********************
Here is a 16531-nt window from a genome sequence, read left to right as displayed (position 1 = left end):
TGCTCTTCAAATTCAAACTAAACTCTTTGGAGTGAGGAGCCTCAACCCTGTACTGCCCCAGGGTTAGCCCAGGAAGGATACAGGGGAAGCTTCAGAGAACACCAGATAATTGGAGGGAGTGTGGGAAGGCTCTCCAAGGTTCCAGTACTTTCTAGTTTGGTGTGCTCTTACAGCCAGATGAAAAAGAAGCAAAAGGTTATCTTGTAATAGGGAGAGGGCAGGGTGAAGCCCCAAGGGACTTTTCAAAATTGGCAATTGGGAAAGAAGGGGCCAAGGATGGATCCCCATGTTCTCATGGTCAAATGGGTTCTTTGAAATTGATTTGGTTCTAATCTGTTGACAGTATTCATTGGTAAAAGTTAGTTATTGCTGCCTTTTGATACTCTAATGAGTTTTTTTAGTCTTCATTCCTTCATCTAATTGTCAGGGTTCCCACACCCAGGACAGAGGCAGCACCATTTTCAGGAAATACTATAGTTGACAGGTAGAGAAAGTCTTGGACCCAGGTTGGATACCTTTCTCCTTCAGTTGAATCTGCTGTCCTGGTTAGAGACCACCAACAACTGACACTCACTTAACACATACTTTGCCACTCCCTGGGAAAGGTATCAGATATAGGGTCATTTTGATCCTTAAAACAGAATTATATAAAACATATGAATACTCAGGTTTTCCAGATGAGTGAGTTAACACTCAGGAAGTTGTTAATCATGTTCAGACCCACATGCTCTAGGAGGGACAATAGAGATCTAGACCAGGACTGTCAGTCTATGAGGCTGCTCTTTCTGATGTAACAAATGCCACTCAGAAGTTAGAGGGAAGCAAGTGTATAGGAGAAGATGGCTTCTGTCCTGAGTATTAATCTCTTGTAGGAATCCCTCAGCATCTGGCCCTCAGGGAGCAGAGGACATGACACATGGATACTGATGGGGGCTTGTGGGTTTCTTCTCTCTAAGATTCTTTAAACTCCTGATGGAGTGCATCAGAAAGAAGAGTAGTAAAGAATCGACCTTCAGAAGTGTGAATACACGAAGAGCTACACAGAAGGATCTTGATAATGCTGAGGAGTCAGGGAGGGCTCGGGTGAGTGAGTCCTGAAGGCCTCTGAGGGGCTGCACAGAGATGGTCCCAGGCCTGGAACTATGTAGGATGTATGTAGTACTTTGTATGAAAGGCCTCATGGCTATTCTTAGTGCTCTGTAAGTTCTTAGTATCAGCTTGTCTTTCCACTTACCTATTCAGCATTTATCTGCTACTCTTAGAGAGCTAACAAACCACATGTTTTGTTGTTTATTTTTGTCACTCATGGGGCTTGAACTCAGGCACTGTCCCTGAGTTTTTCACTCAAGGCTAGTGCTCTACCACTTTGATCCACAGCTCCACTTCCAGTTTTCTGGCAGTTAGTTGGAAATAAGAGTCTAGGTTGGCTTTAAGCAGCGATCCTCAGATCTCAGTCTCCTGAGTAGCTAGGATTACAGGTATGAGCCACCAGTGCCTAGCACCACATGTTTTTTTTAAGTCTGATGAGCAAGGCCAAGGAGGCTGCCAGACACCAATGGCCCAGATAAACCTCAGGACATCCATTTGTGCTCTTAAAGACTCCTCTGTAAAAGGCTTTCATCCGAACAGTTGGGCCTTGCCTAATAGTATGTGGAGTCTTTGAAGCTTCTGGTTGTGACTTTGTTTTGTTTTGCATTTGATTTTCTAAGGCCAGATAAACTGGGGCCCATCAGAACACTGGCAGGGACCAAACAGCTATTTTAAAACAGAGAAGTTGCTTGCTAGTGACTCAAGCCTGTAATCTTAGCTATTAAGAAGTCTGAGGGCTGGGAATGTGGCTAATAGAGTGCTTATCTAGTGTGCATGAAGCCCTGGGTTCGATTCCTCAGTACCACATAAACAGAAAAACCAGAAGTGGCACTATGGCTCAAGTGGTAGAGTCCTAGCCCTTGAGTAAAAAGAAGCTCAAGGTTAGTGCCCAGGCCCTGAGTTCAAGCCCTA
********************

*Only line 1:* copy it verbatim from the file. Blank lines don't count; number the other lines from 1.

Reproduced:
Here is a 16531-nt window from a genome sequence, read left to right as displayed (position 1 = left end):